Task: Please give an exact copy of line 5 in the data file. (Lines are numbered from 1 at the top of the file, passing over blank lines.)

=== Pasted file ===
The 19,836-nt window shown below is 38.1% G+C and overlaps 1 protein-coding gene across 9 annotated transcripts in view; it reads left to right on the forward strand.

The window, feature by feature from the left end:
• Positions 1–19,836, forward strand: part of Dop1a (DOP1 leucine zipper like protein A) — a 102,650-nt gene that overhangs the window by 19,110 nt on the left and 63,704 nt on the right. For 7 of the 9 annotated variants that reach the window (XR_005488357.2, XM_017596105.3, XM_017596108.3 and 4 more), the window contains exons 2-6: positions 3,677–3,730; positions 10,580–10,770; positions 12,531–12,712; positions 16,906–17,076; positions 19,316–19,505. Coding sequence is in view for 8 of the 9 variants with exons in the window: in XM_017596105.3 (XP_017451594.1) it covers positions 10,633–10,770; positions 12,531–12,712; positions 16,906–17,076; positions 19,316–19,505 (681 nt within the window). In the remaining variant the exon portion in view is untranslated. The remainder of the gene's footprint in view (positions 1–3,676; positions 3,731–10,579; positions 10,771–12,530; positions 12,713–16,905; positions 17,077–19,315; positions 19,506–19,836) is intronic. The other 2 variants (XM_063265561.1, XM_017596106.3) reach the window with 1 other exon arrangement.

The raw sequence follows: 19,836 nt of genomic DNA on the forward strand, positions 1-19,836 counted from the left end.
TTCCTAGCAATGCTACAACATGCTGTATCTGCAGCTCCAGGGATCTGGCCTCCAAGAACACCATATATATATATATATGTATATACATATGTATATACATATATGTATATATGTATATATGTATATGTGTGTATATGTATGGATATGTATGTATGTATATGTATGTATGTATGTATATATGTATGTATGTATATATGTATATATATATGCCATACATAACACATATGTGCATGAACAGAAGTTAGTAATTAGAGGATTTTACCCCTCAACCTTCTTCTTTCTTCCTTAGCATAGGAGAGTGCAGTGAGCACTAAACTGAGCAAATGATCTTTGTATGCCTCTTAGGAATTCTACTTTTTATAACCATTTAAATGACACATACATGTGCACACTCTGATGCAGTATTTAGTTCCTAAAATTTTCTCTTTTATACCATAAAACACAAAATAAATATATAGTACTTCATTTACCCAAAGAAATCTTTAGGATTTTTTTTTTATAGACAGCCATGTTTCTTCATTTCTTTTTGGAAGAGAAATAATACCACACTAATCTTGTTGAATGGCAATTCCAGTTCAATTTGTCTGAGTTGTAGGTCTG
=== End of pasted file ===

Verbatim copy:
TTCCTAGCAATGCTACAACATGCTGTATCTGCAGCTCCAGGGATCTGGCCTCCAAGAACACCATATATATATATATATGTATATACATATGTATATACATATATGTATATATGTATATATGTATATGTGTGTATATGTATGGATATGTATGTATGTATATGTATGTATGTATGTATATATGTATGTATGTATATATGTATATATATATGCCATACATAACACATATGTGCATGAACAGAAGTTAGTAATTAGAGGATTTTACCCCTCAACCTTCTTCTTTCTTCCTTAGCATAGGAGAGTGCAGTGAGCACTAAACTGAGCAAATGATCTTTGTATGCCTCTTAGGAATTCTACTTTTTATAACCATTTAAATGACACATACATGTGCACACTCTGATGCAGTATTTAGTTCCTAAAATTTTCTCTTTTATACCATAAAACACAAAATAAATATATAGTACTTCATTTACCCAAAGAAATCTTTAGGATTTTTTTTTTATAGACAGCCATGTTTCTTCATTTCTTTTTGGAAGAGAAATAATACCACACTAATCTTGTTGAATGGCAATTCCAGTTCAATTTGTCTGAGTTGTAGGTCTG